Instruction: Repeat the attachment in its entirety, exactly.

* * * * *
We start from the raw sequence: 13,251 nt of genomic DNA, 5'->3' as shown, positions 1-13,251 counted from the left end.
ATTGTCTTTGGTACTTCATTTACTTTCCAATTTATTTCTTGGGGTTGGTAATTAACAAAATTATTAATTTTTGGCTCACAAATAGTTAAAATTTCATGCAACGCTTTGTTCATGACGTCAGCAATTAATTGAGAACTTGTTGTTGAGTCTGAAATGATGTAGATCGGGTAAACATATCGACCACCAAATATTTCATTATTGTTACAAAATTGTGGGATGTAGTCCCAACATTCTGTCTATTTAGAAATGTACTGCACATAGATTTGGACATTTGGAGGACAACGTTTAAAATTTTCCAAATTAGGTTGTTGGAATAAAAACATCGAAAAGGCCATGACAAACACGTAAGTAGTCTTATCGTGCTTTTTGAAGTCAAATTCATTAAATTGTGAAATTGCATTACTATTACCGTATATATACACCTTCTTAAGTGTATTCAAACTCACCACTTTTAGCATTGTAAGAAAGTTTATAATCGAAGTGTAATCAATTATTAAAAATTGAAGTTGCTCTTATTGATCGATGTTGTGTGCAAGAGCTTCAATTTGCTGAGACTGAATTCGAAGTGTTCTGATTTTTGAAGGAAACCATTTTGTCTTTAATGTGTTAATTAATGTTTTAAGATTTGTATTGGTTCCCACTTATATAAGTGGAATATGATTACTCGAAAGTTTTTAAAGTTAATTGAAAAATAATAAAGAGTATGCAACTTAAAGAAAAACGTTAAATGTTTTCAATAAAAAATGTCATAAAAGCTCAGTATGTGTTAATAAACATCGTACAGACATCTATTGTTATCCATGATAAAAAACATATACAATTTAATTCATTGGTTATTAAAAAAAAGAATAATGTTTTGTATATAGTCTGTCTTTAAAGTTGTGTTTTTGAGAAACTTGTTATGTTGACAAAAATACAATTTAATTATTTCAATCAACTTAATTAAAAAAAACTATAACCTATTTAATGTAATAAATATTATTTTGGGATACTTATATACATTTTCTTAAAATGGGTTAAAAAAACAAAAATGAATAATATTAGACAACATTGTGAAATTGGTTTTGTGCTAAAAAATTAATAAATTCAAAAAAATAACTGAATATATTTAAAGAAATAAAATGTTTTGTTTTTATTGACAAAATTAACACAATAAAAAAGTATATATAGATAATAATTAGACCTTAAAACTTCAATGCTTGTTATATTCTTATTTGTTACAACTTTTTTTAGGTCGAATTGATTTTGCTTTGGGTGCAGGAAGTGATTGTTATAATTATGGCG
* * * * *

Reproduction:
We start from the raw sequence: 13,251 nt of genomic DNA, 5'->3' as shown, positions 1-13,251 counted from the left end.
ATTGTCTTTGGTACTTCATTTACTTTCCAATTTATTTCTTGGGGTTGGTAATTAACAAAATTATTAATTTTTGGCTCACAAATAGTTAAAATTTCATGCAACGCTTTGTTCATGACGTCAGCAATTAATTGAGAACTTGTTGTTGAGTCTGAAATGATGTAGATCGGGTAAACATATCGACCACCAAATATTTCATTATTGTTACAAAATTGTGGGATGTAGTCCCAACATTCTGTCTATTTAGAAATGTACTGCACATAGATTTGGACATTTGGAGGACAACGTTTAAAATTTTCCAAATTAGGTTGTTGGAATAAAAACATCGAAAAGGCCATGACAAACACGTAAGTAGTCTTATCGTGCTTTTTGAAGTCAAATTCATTAAATTGTGAAATTGCATTACTATTACCGTATATATACACCTTCTTAAGTGTATTCAAACTCACCACTTTTAGCATTGTAAGAAAGTTTATAATCGAAGTGTAATCAATTATTAAAAATTGAAGTTGCTCTTATTGATCGATGTTGTGTGCAAGAGCTTCAATTTGCTGAGACTGAATTCGAAGTGTTCTGATTTTTGAAGGAAACCATTTTGTCTTTAATGTGTTAATTAATGTTTTAAGATTTGTATTGGTTCCCACTTATATAAGTGGAATATGATTACTCGAAAGTTTTTAAAGTTAATTGAAAAATAATAAAGAGTATGCAACTTAAAGAAAAACGTTAAATGTTTTCAATAAAAAATGTCATAAAAGCTCAGTATGTGTTAATAAACATCGTACAGACATCTATTGTTATCCATGATAAAAAACATATACAATTTAATTCATTGGTTATTAAAAAAAAGAATAATGTTTTGTATATAGTCTGTCTTTAAAGTTGTGTTTTTGAGAAACTTGTTATGTTGACAAAAATACAATTTAATTATTTCAATCAACTTAATTAAAAAAAACTATAACCTATTTAATGTAATAAATATTATTTTGGGATACTTATATACATTTTCTTAAAATGGGTTAAAAAAACAAAAATGAATAATATTAGACAACATTGTGAAATTGGTTTTGTGCTAAAAAATTAATAAATTCAAAAAAATAACTGAATATATTTAAAGAAATAAAATGTTTTGTTTTTATTGACAAAATTAACACAATAAAAAAGTATATATAGATAATAATTAGACCTTAAAACTTCAATGCTTGTTATATTCTTATTTGTTACAACTTTTTTTAGGTCGAATTGATTTTGCTTTGGGTGCAGGAAGTGATTGTTATAATTATGGCG